Routing number format
The routing number consists of 9 digits:
The ABA Routing Number is of the form XXXXYYYYC
- XXXX is Federal Reserve Routing Symbol
- YYYY is ABA Institution Identifier
- C is the Check Digit
Federal Reserve Routing Number
The Federal Reserve Routing Numbers were originally assigned in the systematic way outlined below, reflecting a bank's geographical location and internal handling by the Federal Reserve. However, the link is today tenuous - following banking consolidation, many banks use a routing number from a now-defunct bank, while the Federal Reserve no longer assigns specific numbers for thrifts, nor does the "check processing facility" have any current meaning, as check processing is now centralized within each Federal Reserve district.
First two digits
The first two digits of the nine digit ABA number must be in
the ranges 00 through 12, 21 through 32, 61 through 72, or 80.
The digits are assigned as follows:
- 00 is used by the United States Government
- 01 through 12 are the "normal" routing numbers, and
correspond to the 12 Federal Reserve Banks . For
example, 0260-0959-3 is the routing number for Bank of America
incoming wires in New York, with the initial "02" indicating the Federal Reserve
Bank of New York.
- 21 through 32 were assigned only to thrift
institutions (e.g. credit unions and savings banks)
through 1985, but are no longer assigned (thrifts are assigned
normal 01-12 numbers). Currently they are still used by the thrift
institutions, or their successors, and correspond to the normal
routing number, plus 20. (For example, 2260-7352-3 is the routing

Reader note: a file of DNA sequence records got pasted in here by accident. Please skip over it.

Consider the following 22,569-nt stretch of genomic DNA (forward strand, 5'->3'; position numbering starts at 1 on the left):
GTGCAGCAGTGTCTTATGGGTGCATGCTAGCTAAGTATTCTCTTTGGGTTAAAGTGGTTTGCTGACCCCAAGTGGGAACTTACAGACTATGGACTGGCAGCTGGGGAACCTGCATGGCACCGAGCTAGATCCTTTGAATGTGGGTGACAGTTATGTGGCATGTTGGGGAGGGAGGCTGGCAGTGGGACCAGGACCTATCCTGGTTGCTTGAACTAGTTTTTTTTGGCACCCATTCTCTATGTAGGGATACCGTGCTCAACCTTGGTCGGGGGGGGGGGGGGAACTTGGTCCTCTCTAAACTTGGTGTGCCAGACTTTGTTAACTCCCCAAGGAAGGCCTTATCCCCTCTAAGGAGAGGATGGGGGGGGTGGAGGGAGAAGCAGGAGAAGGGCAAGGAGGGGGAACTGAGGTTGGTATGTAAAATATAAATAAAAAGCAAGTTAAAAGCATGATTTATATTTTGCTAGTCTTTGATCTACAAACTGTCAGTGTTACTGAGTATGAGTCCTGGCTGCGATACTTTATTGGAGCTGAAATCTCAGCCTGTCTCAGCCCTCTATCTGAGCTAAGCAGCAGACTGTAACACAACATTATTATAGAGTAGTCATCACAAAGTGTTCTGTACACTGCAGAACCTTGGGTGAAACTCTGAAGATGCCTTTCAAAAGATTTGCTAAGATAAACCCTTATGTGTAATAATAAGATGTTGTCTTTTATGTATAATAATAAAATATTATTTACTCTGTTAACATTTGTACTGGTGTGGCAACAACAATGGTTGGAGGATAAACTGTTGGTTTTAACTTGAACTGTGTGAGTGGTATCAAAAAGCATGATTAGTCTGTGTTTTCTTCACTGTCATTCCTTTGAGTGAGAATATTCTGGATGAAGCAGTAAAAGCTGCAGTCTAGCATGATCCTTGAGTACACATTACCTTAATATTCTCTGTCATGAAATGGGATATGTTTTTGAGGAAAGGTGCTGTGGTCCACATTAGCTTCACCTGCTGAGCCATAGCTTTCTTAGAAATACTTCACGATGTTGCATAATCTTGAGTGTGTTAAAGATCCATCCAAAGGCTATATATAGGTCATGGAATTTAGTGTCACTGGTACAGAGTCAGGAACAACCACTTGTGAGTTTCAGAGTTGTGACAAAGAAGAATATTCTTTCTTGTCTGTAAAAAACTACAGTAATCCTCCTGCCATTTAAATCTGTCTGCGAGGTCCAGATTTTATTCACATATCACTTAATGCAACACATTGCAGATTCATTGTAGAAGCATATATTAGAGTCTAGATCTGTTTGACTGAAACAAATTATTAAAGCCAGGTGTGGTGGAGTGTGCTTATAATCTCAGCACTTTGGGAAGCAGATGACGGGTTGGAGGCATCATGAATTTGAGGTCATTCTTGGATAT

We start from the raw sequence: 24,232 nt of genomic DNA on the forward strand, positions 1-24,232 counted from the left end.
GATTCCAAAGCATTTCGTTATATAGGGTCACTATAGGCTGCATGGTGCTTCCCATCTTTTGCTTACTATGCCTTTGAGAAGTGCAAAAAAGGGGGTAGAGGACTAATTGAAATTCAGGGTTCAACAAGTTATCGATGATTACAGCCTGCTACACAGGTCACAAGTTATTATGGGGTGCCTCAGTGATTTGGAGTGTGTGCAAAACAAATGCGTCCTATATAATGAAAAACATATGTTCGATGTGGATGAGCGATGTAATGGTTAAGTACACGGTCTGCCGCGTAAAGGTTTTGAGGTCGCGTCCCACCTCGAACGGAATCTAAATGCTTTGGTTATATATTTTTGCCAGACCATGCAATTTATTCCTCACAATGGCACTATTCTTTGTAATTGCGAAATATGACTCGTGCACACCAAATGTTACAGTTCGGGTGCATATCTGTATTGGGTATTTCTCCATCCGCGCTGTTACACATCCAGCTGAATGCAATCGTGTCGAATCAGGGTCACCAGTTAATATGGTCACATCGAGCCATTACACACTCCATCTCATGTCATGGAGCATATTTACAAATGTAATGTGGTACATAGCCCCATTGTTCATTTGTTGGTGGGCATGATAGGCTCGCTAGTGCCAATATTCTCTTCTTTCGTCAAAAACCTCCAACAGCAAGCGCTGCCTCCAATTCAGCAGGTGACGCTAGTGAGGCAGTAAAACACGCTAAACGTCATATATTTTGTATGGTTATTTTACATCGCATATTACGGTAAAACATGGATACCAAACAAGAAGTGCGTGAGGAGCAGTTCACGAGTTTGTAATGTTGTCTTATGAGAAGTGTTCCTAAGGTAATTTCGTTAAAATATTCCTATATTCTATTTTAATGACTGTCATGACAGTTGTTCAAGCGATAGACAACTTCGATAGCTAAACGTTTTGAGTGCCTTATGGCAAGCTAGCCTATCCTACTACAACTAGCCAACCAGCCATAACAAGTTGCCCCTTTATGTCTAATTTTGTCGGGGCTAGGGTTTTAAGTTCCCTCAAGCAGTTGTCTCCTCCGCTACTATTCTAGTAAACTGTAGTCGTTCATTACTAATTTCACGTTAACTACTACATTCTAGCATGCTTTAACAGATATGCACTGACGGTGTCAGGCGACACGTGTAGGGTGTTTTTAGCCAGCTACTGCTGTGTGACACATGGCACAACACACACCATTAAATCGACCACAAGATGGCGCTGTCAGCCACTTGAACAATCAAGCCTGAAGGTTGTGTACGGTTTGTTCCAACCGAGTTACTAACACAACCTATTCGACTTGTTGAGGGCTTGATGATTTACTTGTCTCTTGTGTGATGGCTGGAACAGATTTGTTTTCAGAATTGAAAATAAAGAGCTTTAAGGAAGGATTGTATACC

number for Grand Adirondack Federal Credit Union in New York, with
the initial "22" corresponding to "02" (New York Fed) plus "20"
- 61 through 72 are special purpose routing numbers
designated for use by non-bank payment processors and
clearinghouses and are termed Electronic Transaction Identifiers
(ETIs), and correspond to the normal routing number, plus 60.
- 80 is used for traveler's cheques
The first two digits correspond to the 12 Federal
Reserve Banks as follows:
|Federal Reserve Bank
Third and fourth digits
The third digit corresponds to the Federal Reserve check
processing center originally assigned to the bank, while
the fourth digit is "0" if the bank is located in the Federal
Reserve city proper, and otherwise is 1-9, according to which state
in the Federal Reserve district it is.
The check digit provides a checksum test using a position-weighted sum of each of the digits. High-speed
check-sorting equipment will typically verify the checksum, and
route the item to a reject pocket for manual examination, repair,
and re-sorting. Mis-routings to an incorrect bank are thus greatly
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